mise 'of what he was to be. On first hollow, seen in the starlight, one could settling in London, he had taken lodg- fancy that there had been a murder; ings in the Poultry, in the heart of the nay, tradition points to spots where foul city ; but, as soon as he had aban crimes have been committed, or where, doned the idea of following the medical in the dead of night, forgers, who had profession, he removed to Hampstead - walked, with discovery on their track, which, as the provincial reader ought along dark intervening roads, from the to know, is a suburb of London, as hell of lamp-lit London, had lain down you approach it from the north.
and poisoned themselves. In the day, London, with all the evils resulting however, and especially on a bright, from its vastness, has suburbs as rich summer day, the scene is open, healthy, and beautiful, after the English style and cheerful. On the one side, is a view of scenery, as any 'in the world ; and across a green valley, called “The Vale even now, despite the encroachments of of Health,” to the opposite heights of the ever-encroaching brick and mortar Highgate; on the other, the eye traverses on the surrounding country, the neigh a flat expanse of fields and meadows, bourhood of Hampstead and Highgate, stretching for many miles northward, near London, is one in which the lover and looking, in its rich level variety, like of natural beauty and the solitary might & miniature representation of all Engwell delight. The ground is much the land. And then the lanes all about and highest round London ; there are real around, leading away from the Heath, heights and hollows, so that the omni- deep and steep, between high banks and buses coming from town have to put on along the old church and churchyard, additional horses; you ascend steep and past little ponds and gardens, and roads, lying in part through villages of often ending in footpaths through fields quaint shops, and old, high-gabled brick where one has to get over stiles ! houses, still distinct from the great city, All this of Hampstead and its vicinity though about to be devoured by it, in part even now; but, forty years ago, it was through straggling lines of villas, with still better. Why, at that time, London gardens and grassy parks round them, itself was a different city. There was and here and there an old inn; and, from less smoke ; there were no steamers on the highest eminences, when the view is the river; and, from the overspanning clear, you can see London left behind, a bridges, the water could be seen running mass of purplish mist, with domes and clear beneath, with the consciousness of steeples visible through it. Where the fish in it. Then, too, the conveyance villages end, you are really in the between London and such suburbs as country. There is the Heath, on the Hampstead and Highgate was not by Hampstead side-an extensive tract of omnibuses passing every five minutes, knolls and little glens, covered here and but by the old stage-coaches, with their there with furze, all abloom with yellow guards and horns, coming and going in the summer, when the larks may be leisurely twice or thrice a day. In those heard singing over it ; threaded here days, therefore, Hampstead and Highand there by paths with seats in them, gate were still capable of having an or broken by clumps of trees, and blue individuality of their own, and of having rusty-nailed palings, which enclose old associations fixed upon them by the occufashioned family houses and shrubberies, pations of their residents, even though where the coachman in livery may be these were in London daily, and were, seen talking lazily to the gardener ; but by their general designation, properly containing also sequestered spots where enough Londoners. Part of their celeone might wander alone for hours, or lie brity now, indeed, arises from associaconcealed amid the sheltering furze. At tions thus formed. Old Leigh Hunt, night, Hampstead Heath would be as visiting these scenes not long before his ghastly a place to wander in as an death, would point out the exact wooden uneasy spirit could desire. In every seat on the Heath where he and Keats,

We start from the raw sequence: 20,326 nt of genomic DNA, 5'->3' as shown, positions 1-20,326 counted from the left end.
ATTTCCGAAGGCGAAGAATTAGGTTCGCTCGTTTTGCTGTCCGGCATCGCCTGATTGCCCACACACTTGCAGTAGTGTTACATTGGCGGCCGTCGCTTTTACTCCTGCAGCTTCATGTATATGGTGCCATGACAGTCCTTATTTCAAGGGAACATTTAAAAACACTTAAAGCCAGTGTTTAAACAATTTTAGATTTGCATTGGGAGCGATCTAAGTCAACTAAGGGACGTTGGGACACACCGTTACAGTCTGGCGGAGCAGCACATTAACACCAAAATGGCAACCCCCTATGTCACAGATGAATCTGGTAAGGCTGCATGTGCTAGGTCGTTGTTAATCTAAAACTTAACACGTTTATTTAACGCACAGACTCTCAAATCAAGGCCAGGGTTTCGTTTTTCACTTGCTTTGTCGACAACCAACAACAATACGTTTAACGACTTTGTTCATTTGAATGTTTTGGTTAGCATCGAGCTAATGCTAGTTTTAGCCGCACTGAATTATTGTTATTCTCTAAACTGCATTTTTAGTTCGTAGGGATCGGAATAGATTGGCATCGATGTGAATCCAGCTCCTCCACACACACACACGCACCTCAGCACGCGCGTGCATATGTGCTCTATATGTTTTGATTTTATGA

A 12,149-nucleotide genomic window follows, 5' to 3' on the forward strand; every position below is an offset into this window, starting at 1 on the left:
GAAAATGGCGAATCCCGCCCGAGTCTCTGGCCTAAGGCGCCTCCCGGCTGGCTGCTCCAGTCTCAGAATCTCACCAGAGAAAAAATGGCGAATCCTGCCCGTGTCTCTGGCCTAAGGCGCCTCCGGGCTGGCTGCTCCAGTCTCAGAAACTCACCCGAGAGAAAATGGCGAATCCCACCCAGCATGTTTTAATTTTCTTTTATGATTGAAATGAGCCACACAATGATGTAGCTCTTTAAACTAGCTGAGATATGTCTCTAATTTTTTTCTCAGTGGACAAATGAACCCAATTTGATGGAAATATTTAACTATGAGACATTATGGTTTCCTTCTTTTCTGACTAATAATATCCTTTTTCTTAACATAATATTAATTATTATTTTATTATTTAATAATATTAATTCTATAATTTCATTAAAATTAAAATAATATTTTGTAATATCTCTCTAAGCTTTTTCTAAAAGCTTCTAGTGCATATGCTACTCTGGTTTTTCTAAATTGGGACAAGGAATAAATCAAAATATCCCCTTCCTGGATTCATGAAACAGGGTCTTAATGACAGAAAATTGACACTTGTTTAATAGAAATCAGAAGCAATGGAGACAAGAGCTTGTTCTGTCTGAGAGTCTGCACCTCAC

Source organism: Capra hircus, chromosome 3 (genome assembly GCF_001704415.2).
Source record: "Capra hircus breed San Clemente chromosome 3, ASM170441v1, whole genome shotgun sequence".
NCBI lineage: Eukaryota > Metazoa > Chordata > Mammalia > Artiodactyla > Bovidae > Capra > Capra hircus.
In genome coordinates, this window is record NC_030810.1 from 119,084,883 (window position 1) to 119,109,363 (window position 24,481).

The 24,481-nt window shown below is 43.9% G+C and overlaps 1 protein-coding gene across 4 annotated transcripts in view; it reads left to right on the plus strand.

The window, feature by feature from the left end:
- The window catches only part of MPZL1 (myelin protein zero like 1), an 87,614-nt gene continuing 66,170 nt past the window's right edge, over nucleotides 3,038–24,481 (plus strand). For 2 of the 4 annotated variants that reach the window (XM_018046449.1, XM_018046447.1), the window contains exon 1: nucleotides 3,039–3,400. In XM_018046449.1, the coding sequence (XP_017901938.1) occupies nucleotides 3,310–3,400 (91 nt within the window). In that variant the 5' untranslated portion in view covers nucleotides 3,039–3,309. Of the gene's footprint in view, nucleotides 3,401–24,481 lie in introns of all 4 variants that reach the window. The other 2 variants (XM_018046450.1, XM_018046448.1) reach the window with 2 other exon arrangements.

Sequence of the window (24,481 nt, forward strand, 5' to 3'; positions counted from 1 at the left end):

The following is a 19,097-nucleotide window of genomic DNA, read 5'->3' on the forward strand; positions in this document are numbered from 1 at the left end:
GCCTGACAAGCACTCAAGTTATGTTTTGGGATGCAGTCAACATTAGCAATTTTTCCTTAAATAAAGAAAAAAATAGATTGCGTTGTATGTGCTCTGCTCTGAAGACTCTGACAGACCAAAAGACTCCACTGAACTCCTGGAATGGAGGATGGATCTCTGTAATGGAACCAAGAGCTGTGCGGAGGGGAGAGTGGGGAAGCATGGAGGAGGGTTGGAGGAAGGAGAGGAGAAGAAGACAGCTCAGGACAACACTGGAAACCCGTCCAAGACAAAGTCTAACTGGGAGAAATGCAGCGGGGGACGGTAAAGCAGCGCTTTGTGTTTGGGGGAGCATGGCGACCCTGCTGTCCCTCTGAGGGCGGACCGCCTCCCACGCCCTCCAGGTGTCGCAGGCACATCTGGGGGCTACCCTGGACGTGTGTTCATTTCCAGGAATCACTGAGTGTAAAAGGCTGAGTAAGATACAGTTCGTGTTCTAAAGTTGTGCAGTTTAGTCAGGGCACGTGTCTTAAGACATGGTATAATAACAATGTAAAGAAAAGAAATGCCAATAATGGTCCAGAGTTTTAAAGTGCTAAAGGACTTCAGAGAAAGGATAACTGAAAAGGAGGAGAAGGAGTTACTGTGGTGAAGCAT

or where he and Shelley, sat when such touched the attention of the public, and such a poem was recited, or the though it served to show his power to exact spot in a path through the fields his immediate friends. He was then twowhere Coleridge took leave of him and and-twenty years of age; and his appearCharles Lamb, to dawdle back to his ance was rather singular. Coleridge, home at Highgate, and where Lamb, who once shook hands with him, when while the departing skirts of the sage he met him with Hunt in a lane near were still visible, stuttered out some Highgate, describes him as "a loose, pun about his personal appearance and slack, not well-dressed youth.” The his last metaphysical monologue. At descriptions of Hunt and others are the particular time of which we are more particular. He was considerably now speaking, Leigh Hunt was living under middle height—his lower limbs at Hampstead, where also lived Mr. being small, in comparison with the Armitage Brown, a retired merchant of upper, to a degree that marred his whole literary tastes, and others of whom it proportion. His shoulders were very is not necessary to take note ; and there, broad for his size; his face was strongly in the evenings, at the houses of such cut, yet delicately mobile, expressing men, artists and others would drop in; an unusual combination of determinaand then, O ye future critics of Black tion with sensibility—its worst feature wood and the Quarterly, what wit there being the mouth, which had a projecting would be, what music, what portfolios upper lip, and altogether a savage pugiof sketches and engravings, what white listic look. Nor did the look belie him. casts from the antique, what talk about He had great personal courage, and once poetry and literature ! From that time, took the trouble to thrash a butcher for with scarcely an exception, Hampstead some insolent conduct in a regular was the London home of Keats—first stand-up fight. His hair was brown, as a guest of Leigh Hunt, or a lodger and his eyes large, and of a dark, glowing near to him; and afterwards, and more blue. "His head," says Leigh Hunt, permanently, as a guest of Mr. Armitage “ was a puzzle for the phrenologists, Brown. Indeed, just as Wordsworth and “ being remarkably small in the skull his associates were supposed to have a singularity which he had in common constituted themselves into a school by “ with Byron and Shelley, whose hats I retiring to Cumberland and Westinore “ could not get on." His voice, unlike land, in order to be in closer relations Shelley's, was deep and grave. His entire to nature, as exhibited in that district expression was that of eager power; and, of lake and mountain, so it might have in contradiction of what was observed of been suggested maliciously of Keats, him at an earlier period, he was now Hunt, and the rest of their set, that easily, though still apparently against the difference between them and this his will, betrayed into signs of veheelder school was, that what they called ment emotion. “At the recital of a nature was nature as seen from Hamp “noble action, or a beautiful thought,” stead Heath. As the one set of poets says Mr. Hunt, “ his eyes would suffuse had received from their Edinburgh with tears, and his mouth trembled.” critics the name of “the Lakists," so, On hearing of some unmanly conduct, to make the joke correspond, the others, he once burst out, Why is there instead of being called “the Cockney “ not a human dust-hole into which to poets,” might have been named the “ tumble such fellows ?” Evidently Hampstead Heath-ens.